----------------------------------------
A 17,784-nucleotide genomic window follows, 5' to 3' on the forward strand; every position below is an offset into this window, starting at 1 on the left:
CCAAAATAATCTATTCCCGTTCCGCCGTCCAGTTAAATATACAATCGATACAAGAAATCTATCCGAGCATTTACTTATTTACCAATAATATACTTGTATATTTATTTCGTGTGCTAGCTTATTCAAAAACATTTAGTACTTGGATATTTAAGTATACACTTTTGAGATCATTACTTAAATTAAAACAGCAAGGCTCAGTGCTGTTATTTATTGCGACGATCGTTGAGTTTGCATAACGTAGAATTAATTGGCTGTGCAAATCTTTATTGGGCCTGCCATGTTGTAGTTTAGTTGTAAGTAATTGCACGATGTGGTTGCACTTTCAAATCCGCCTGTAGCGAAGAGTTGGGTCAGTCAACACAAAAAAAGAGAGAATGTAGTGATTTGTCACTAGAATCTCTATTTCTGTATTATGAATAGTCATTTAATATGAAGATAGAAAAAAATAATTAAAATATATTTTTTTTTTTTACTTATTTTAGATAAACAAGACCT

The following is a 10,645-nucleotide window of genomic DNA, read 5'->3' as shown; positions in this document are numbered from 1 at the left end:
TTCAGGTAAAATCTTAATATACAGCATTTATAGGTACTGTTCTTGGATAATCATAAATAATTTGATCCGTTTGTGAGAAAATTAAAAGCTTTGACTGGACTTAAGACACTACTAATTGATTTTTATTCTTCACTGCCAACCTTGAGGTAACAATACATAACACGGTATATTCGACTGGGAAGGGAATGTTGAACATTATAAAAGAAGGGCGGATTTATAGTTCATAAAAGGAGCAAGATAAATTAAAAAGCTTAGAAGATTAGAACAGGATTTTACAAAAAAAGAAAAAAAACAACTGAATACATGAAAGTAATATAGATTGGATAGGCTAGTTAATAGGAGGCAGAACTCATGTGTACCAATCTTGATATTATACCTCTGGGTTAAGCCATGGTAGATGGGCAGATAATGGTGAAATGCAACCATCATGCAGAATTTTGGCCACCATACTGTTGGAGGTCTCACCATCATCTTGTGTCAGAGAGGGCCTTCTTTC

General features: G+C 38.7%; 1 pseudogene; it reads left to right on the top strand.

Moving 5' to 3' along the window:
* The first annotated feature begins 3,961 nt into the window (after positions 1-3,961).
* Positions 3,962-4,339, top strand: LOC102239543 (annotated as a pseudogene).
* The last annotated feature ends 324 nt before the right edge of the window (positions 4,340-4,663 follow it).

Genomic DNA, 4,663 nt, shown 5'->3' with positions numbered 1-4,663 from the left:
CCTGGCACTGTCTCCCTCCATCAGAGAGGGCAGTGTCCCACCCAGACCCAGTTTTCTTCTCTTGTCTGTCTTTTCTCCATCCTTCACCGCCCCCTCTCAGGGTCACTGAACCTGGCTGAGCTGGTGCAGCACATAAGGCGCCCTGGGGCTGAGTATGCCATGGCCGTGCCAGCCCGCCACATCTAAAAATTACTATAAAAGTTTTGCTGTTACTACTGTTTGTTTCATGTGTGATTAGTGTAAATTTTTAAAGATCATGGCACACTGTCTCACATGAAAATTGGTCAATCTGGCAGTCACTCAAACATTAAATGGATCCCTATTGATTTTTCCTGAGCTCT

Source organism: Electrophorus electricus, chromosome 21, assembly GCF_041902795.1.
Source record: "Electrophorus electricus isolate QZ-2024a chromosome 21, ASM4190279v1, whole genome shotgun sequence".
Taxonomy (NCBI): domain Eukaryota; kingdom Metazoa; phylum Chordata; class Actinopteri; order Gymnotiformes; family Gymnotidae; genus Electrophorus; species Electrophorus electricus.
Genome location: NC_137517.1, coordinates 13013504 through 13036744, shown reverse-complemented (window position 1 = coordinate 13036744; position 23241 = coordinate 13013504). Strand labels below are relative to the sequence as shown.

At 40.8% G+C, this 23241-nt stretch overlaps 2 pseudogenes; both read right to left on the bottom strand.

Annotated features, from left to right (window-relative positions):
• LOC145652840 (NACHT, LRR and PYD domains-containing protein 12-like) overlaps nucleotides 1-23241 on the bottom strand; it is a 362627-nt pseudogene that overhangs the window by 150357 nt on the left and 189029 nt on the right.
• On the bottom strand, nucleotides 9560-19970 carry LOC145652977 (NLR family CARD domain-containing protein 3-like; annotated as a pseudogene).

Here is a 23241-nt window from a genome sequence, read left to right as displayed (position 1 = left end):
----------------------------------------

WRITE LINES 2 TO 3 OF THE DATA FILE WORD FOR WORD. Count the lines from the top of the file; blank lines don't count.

CCAAAATAATCTATTCCCGTTCCGCCGTCCAGTTAAATATACAATCGATACAAGAAATCTATCCGAGCATTTACTTATTTACCAATAATATACTTGTATATTTATTTCGTGTGCTAGCTTATTCAAAAACATTTAGTACTTGGATATTTAAGTATACACTTTTGAGATCATTACTTAAATTAAAACAGCAAGGCTCAGTGCTGTTATTTATTGCGACGATCGTTGAGTTTGCATAACGTAGAATTAATTGGCTGTGCAAATCTTTATTGGGCCTGCCATGTTGTAGTTTAGTTGTAAGTAATTGCACGATGTGGTTGCACTTTCAAATCCGCCTGTAGCGAAGAGTTGGGTCAGTCAACACAAAAAAAGAGAGAATGTAGTGATTTGTCACTAGAATCTCTATTTCTGTATTATGAATAGTCATTTAATATGAAGATAGAAAAAAATAATTAAAATATATTTTTTTTTTTTACTTATTTTAGATAAACAAGACCT

The following is a 10,645-nucleotide window of genomic DNA, read 5'->3' as shown; positions in this document are numbered from 1 at the left end: